Jeffrey E. Johnston

criminal defense Archives

Georgia judge rules search of rapper's car was illegal

A judge has ruled that police violated the Fourth and Fourteenth Amendment rights of rapper Jeffery Lamar Williams when they pulled his Mercedes-Benz Maybach over in October 2017. The March 21 ruling means that the drugs, cash and weapons allegedly found in the 27-year-old entertainer's vehicle cannot be used by prosecutors because they were the fruits of an illegal search. However, the ruling does not bring the case to an end as prosecutors could choose to go to court with their remaining evidence. The rapper faces up to five years in jail if he is convicted on all charges.

Arrest rates increasing sharply among all demographic groups

A report published in the academic peer-reviewed journal Crime & Delinquency suggests that a sharp rise in the number of young people taken into custody in Georgia and around the country is the result of more rigorous law enforcement. Researchers from the RAND Corporation reached this conclusion after studying data on thousands of American households that was collected over several decades by the Panel Study of Income Dynamics.

Carrying drugs in Georgia can result in serious penalties

Georgia residents who are charged with being in possession of a controlled substance could face significant penalties. Those penalties may include a driver's license suspension in addition to jail time and a fine. State law has separate sentencing guidelines for those who are found to be in possession of marijuana. The exact sentence depends on the quantity a person is found with. Those who possess 1 ounce or less of the substance could spend up to a year in prison.

Ruling could point to greater protection for mobile phones

For many in Georgia, tips on technological security can be important to protect personal privacy. National news stories about the breaches of data linked to large tech companies or the expansive reach of law enforcement databases may make many concerned about the amount of information they carry on their cell phones or other mobile devices. This is one reason why many experts advise people to rely on passcodes or phrases to unlock their mobile phones rather than many of the newer biometric options like fingerprint recognition, iris unlocking or facial identification software.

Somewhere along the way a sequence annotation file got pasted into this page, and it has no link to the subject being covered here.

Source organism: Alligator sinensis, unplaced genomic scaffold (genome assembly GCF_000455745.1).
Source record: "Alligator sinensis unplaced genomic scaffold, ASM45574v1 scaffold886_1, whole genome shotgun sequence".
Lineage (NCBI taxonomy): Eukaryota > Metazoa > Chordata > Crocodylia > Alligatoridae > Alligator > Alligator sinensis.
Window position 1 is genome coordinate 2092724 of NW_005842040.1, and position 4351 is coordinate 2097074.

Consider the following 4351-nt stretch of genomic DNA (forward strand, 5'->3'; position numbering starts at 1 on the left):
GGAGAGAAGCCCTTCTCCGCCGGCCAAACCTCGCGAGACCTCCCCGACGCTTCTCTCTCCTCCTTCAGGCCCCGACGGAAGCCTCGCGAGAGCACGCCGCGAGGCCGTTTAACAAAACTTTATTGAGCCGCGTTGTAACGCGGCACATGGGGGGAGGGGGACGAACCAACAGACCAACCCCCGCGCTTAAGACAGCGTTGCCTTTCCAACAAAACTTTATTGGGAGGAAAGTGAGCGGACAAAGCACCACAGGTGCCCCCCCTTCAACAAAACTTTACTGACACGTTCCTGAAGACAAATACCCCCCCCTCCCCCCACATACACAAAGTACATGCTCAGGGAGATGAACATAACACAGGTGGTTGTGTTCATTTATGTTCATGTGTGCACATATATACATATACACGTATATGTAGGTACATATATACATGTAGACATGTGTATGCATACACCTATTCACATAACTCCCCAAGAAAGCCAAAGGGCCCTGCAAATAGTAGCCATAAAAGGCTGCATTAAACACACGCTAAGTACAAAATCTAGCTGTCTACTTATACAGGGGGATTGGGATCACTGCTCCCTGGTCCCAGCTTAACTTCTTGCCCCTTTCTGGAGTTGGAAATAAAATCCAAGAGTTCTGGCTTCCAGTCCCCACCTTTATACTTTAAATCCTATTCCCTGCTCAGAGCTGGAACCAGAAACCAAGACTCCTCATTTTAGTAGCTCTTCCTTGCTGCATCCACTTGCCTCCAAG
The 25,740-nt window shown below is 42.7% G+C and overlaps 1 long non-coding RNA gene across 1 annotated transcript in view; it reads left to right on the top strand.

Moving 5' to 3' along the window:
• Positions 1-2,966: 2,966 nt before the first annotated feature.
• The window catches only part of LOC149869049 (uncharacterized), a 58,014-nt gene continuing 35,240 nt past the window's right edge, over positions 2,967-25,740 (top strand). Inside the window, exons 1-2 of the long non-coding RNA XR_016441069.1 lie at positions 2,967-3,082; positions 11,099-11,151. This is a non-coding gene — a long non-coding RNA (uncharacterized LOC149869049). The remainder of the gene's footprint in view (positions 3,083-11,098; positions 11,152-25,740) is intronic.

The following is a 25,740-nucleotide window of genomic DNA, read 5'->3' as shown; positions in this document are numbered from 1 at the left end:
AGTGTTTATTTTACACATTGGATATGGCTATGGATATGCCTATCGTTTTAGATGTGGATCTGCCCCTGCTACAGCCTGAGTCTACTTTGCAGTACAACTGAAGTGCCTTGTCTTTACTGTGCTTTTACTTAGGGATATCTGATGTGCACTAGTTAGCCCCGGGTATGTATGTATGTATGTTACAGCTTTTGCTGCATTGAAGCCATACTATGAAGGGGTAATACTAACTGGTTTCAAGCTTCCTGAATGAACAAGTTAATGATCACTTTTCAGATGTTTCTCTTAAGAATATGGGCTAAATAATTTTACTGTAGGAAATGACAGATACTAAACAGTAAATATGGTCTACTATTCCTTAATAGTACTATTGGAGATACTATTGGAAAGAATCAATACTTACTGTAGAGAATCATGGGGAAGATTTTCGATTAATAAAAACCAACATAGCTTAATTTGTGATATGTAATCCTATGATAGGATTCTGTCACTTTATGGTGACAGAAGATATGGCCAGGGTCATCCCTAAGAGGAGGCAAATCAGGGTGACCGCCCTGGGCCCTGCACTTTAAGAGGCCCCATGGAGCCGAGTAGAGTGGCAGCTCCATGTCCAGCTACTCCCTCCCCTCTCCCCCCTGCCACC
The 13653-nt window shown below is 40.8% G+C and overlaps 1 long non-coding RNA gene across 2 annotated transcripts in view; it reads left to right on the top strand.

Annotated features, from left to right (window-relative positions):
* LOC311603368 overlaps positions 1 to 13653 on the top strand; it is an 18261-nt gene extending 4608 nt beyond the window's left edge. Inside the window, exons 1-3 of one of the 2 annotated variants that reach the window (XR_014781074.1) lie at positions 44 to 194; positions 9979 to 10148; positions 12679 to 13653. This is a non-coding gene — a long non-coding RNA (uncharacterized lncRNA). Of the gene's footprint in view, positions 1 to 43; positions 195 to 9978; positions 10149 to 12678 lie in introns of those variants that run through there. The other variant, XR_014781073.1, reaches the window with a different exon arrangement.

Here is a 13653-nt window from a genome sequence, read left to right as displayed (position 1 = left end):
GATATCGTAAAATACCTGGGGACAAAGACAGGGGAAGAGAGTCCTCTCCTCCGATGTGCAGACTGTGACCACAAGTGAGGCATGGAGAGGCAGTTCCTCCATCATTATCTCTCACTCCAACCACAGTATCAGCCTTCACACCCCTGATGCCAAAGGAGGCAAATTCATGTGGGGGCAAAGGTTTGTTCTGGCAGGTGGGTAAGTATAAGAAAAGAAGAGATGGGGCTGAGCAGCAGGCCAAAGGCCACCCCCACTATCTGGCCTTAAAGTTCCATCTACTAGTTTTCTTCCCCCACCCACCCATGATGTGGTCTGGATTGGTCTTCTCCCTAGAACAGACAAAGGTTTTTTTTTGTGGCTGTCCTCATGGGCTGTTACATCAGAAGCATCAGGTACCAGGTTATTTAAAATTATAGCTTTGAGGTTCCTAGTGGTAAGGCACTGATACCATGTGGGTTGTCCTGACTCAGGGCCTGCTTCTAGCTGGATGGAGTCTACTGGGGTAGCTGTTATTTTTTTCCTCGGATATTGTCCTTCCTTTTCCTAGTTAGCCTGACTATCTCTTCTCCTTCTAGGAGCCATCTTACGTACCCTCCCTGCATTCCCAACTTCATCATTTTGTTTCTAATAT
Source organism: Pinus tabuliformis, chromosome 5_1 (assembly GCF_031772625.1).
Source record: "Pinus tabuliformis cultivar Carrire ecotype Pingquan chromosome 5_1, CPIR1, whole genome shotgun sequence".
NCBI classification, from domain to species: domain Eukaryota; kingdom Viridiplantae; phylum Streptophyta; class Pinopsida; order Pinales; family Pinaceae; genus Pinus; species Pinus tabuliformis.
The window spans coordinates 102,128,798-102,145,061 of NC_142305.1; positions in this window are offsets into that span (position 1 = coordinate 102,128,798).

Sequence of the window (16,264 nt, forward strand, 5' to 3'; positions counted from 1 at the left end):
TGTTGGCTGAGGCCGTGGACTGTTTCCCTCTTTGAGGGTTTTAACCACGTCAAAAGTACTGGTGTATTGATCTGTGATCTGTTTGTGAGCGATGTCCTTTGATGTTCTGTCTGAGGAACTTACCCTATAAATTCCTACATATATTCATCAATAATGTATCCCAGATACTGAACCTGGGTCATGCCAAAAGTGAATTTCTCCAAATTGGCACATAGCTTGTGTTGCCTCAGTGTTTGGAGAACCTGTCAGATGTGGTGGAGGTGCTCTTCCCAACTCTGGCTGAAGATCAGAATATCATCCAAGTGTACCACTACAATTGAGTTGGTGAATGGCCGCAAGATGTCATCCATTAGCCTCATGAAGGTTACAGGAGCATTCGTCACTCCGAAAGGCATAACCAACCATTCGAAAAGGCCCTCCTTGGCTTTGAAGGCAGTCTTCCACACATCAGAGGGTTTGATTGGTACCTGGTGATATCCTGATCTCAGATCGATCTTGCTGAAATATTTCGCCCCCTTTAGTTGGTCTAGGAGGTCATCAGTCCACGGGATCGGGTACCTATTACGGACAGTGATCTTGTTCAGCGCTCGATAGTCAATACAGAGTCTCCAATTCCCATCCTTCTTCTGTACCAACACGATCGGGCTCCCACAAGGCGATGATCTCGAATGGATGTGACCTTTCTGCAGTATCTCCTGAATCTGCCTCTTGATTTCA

Book examines inequality in misdemeanor system

Some people in Georgia assume that facing misdemeanor instead of felony charges means that the consequences of conviction will be relatively light. However, in a book called "Punishment Without Crime," former federal public defender Alexandra Natapoff looks at the high cost of misdemeanor convictions.

Definitions of assault and battery in Georgia

In the state of Georgia, a person can be charged with simple assault, a misdemeanor, without even touching another person. A violent threat is sufficient for a charge of simple assault. Simple battery involves making contact with the other person. The contact must be deliberate and provocative or insulting or must cause harm on purpose. Simple battery is also a misdemeanor.

First Step Act could affect criminal justice reform

Criminal justice reform is a priority for many people in Georgia, especially those dealing with drug convictions or a federal criminal record. Years of criticism about unfairness in the system and its failure to enable re-entry into society have culminated in the new First Step Act. The bill is backed by an odd alliance that includes President Donald Trump alongside longtime criminal justice reform advocates like the ACLU. However, others have criticized the legislation for failing to address serious concerns and others have called it soft on crime.

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Jeffrey E. Johnston

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